The Town Mouse and The Shire Mouse Edit

A long time ago a Shire Mouse who had a friend in town welcomed him, for old time sake, to call upon him in "The Shires" to share in his folkly life. The welcome being willingly taken up, the Shire Mouse, though earthy, awkward, and spareful, opened up his heart and his foodkeep, as a token of his guestliness, to his old friend. There was not a carefully hoarded foodbit that he did not bring out of his cupboard: bree, barley, beans, and slivers of cheese, hoping that a fullness in food would make up for what he feared was unfit to make fair guest blissy.

The Town Mouse stooped to take up a mouthful here and there, while the guestman sat gnawing on a haulm. After a while the well-to-do one uttered aloud; " Let me ask you, my old mate, how can you love the dullness of your rough and boring life? You are needier than a church mouse. Would you rather live here amongst the ants on this bleak outcrop or beside a brightly lit way filled with folk, and great houses with food for the taking? Take my word for it, here your life is ebbing away most wretchedly. One does not live forever. Life is short, but it is a time to blossom. So come with me and I swear that you will live off the fat of the Land."

Overwhelmed by his fair words and such smooth uptown ways, the Shire Mouse, in the end, says wholeheartedly that his friend is right; and they set off together on the long afaring to town. It was late in the evening when they slinked into town, and midnight before they reached the great house, where the Town Mouse lived. Here were soft-backed long seats of a deep red hue, carvings in ivory; and, shall we say, everything that betokened wealth, the best and the dearest. On the eating board were the leftovers of fulfilling dishes, which to get great care had been taken the day before in buying the best kind of food and the sweetest drinks from the topmost shops in town. It was now the turn of the Town Mouse to play the guestman; he seats his thorpy friend on godwebb, runs to and fro, with the areadiness of a thane looking after an atheling, to meet all the needs and wants of his out-of-town friend, and keenly puts before him dishes of oats, figs, honey, dates and thick bits of cheese, and eats a bit from every dish before he dares to put it before him.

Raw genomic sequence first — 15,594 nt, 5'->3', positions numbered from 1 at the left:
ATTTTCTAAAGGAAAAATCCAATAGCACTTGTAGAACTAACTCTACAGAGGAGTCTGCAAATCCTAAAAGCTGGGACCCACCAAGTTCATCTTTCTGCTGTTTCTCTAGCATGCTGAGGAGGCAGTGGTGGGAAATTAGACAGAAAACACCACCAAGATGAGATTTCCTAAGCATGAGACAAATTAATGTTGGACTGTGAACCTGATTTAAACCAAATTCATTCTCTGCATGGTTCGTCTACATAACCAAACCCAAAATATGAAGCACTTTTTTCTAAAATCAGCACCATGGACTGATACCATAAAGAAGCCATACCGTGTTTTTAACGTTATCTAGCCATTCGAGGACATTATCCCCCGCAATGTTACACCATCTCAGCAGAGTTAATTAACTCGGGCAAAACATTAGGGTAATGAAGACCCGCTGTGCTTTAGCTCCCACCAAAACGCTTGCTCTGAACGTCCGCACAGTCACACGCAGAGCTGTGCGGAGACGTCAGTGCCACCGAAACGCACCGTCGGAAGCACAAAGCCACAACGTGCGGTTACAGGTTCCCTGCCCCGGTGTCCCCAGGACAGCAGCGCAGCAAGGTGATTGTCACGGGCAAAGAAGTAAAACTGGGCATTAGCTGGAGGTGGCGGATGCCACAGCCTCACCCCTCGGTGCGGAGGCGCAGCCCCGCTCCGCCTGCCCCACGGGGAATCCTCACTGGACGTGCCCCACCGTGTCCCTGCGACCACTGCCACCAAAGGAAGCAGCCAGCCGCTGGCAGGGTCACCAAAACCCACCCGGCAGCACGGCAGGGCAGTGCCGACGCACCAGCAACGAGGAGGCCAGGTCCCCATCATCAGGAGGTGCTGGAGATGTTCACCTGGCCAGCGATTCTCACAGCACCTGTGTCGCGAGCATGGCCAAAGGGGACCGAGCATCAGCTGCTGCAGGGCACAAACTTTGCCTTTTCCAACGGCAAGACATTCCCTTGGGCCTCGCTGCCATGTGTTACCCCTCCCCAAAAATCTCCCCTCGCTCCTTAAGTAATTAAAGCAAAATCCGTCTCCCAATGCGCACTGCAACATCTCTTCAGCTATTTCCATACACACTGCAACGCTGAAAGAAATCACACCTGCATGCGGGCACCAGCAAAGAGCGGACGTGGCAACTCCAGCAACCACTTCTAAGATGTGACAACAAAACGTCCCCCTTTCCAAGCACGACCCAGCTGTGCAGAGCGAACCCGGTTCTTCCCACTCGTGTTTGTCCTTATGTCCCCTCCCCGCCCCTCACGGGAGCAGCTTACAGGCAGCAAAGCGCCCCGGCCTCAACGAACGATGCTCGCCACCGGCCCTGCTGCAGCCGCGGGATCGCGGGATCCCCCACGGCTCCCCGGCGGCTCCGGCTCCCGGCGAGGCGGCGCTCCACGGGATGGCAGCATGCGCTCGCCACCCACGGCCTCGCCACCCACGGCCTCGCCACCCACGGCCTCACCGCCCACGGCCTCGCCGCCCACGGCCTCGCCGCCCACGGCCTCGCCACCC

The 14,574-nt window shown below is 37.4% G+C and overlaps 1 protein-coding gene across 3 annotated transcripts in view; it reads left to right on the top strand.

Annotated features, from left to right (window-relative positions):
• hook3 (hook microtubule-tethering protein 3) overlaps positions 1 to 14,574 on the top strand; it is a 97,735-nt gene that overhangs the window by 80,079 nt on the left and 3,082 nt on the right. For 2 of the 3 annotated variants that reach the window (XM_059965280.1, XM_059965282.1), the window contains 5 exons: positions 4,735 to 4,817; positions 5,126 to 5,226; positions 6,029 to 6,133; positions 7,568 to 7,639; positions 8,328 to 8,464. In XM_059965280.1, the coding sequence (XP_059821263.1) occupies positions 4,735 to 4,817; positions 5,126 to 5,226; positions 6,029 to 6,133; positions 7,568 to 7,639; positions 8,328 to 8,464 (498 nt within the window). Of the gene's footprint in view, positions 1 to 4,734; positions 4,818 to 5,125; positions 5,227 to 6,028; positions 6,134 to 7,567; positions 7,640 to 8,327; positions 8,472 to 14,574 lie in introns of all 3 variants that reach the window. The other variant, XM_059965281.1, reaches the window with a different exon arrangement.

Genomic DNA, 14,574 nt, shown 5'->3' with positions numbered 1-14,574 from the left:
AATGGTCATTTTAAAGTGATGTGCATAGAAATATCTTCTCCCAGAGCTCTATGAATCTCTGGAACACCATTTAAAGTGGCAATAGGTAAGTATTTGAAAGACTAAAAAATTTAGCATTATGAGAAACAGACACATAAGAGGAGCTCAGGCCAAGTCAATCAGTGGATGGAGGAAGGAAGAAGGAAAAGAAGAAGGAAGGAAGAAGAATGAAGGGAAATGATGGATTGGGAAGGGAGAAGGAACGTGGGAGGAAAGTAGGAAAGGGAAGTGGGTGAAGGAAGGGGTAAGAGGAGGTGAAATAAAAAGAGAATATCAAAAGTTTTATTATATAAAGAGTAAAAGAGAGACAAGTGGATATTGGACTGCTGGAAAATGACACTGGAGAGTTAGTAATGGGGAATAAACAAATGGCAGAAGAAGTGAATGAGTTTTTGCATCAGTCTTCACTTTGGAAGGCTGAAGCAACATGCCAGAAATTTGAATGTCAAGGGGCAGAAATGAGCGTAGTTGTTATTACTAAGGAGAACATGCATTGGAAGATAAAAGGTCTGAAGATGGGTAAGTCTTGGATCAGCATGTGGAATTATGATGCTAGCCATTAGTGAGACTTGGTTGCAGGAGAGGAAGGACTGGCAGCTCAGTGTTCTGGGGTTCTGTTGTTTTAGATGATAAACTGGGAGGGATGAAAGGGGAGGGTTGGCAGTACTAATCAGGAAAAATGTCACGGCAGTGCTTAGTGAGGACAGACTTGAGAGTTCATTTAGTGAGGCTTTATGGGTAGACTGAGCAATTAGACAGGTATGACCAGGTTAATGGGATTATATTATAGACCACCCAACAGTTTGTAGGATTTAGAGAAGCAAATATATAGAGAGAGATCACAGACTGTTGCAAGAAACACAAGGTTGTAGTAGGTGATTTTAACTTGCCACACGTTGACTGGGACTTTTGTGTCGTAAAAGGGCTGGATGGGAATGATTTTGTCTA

The Shire Mouse, for his share, sets out to make himself at home and blesses the good-timing that had wrought such a shift in his life; when, in the midst of his great gladiness, as he is thinking slightfully of the bland food he has given up, without warning the door flies open, and a manifold of merrymakers, coming back from play, stream into the room. The startled friends leap from the table in unholy dread and hurry to hide themselves in any nook they can find. No sooner do they dare to creep out again barking dogs drive them back in still greater fear than before.

In time, when things seemed mellow, the Shire Mouse stole out from his hiding spot, and bidding his well-to-do friend goodbye, whispered in his ear, "Oh, dear friend, this smooth way of living may do for those who like it; but give me my field home where I can gladly eat my dull meal of husks and haulms, and live free from harry and harm.

~~ A sleepy, mellow, and bare life free from fear is better than one full of worldly riches lived in fear.

~~ A hard and dry end of bread eaten in Template:Frith:peace frith is better than a great meal eaten in fear.

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